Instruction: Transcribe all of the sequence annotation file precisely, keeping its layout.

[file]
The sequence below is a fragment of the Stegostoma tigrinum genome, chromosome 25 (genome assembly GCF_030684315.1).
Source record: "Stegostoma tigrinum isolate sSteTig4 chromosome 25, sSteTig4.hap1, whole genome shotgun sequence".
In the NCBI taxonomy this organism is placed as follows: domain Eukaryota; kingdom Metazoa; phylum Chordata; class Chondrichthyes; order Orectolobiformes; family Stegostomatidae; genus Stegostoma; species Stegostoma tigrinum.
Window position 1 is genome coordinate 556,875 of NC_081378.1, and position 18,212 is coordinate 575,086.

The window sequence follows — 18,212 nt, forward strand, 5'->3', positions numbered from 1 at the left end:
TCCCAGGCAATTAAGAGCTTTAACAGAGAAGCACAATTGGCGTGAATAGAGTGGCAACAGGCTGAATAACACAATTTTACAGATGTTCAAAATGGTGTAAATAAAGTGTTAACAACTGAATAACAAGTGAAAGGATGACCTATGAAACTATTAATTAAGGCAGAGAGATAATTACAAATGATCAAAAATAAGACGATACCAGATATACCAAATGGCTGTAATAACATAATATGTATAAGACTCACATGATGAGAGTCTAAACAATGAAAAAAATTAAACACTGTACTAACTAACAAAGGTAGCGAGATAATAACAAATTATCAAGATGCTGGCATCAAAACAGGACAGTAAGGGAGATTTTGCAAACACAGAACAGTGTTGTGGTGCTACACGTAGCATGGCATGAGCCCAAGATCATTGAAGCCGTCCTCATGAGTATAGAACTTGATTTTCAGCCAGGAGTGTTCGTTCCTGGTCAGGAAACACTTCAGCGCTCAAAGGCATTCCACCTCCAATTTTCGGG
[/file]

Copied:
The sequence below is a fragment of the Stegostoma tigrinum genome, chromosome 25 (genome assembly GCF_030684315.1).
Source record: "Stegostoma tigrinum isolate sSteTig4 chromosome 25, sSteTig4.hap1, whole genome shotgun sequence".
In the NCBI taxonomy this organism is placed as follows: domain Eukaryota; kingdom Metazoa; phylum Chordata; class Chondrichthyes; order Orectolobiformes; family Stegostomatidae; genus Stegostoma; species Stegostoma tigrinum.
Window position 1 is genome coordinate 556,875 of NC_081378.1, and position 18,212 is coordinate 575,086.

The window sequence follows — 18,212 nt, forward strand, 5'->3', positions numbered from 1 at the left end:
TCCCAGGCAATTAAGAGCTTTAACAGAGAAGCACAATTGGCGTGAATAGAGTGGCAACAGGCTGAATAACACAATTTTACAGATGTTCAAAATGGTGTAAATAAAGTGTTAACAACTGAATAACAAGTGAAAGGATGACCTATGAAACTATTAATTAAGGCAGAGAGATAATTACAAATGATCAAAAATAAGACGATACCAGATATACCAAATGGCTGTAATAACATAATATGTATAAGACTCACATGATGAGAGTCTAAACAATGAAAAAAATTAAACACTGTACTAACTAACAAAGGTAGCGAGATAATAACAAATTATCAAGATGCTGGCATCAAAACAGGACAGTAAGGGAGATTTTGCAAACACAGAACAGTGTTGTGGTGCTACACGTAGCATGGCATGAGCCCAAGATCATTGAAGCCGTCCTCATGAGTATAGAACTTGATTTTCAGCCAGGAGTGTTCGTTCCTGGTCAGGAAACACTTCAGCGCTCAAAGGCATTCCACCTCCAATTTTCGGG